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New research documents positive impact of biophilic design on human performance in both simulated and real environments 

New research documents positive impact of biophilic design on human performance in both simulated and real environments 
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Defending his dissertation, Harvard PhD candidate Yin Jie uses VR, eye-tracking, and biometric sensors to measure the impact of biophilic design on human performance.

Source: anfarch.org

Yie Jie conducted three experiments (one with 28 participants, one with 30, and another with one hundred) in an attempt to quantify the impact of physiological and cognitive responses to different indoor biophilic designs. His results showed:

  • Both real and virtual reality biophilic experiences showed similar responses including reduced blood pressure, skin conductivity, and better short term memory.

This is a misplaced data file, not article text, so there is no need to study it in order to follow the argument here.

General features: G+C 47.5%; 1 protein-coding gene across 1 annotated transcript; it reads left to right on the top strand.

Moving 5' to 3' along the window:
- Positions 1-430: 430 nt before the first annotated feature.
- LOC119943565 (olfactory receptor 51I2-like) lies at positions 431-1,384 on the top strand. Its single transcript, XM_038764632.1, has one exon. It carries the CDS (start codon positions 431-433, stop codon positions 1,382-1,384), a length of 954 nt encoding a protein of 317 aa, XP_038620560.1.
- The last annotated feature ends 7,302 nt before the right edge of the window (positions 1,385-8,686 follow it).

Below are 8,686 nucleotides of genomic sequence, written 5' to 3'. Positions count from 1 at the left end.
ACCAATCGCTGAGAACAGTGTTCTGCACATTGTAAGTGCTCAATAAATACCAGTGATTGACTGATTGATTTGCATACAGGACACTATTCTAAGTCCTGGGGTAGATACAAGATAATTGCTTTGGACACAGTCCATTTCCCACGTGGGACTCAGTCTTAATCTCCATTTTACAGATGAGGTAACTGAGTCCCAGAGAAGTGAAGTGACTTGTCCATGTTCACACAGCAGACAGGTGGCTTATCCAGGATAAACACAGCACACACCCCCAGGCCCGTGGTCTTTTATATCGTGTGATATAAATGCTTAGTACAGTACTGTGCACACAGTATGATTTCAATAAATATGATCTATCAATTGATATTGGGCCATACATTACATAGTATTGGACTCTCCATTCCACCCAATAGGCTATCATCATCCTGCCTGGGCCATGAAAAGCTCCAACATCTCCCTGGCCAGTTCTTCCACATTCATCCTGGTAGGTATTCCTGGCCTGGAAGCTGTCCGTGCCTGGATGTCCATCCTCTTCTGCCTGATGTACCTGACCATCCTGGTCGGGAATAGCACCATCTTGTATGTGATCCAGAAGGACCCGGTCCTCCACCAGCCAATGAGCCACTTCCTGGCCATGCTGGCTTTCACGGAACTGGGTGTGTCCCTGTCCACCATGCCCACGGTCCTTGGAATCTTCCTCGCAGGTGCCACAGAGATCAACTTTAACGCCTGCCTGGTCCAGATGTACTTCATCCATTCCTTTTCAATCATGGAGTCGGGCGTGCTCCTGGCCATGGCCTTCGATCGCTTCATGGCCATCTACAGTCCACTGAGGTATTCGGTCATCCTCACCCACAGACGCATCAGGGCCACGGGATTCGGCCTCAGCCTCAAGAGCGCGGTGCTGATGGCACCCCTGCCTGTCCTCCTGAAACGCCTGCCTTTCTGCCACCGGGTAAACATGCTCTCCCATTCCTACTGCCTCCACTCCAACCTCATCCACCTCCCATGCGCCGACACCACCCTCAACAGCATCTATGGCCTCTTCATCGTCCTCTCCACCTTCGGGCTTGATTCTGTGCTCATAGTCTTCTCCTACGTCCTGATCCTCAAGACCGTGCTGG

• Compared to the base case environment with no biophilia, indoor biophilic environments in both open and enclosed office spaces resulted in lower levels of physical stress and higher creativity scores.
  • Participants in virtual biophilic environments recovered from stress more quickly than those in virtual non-biophilic ones.

 

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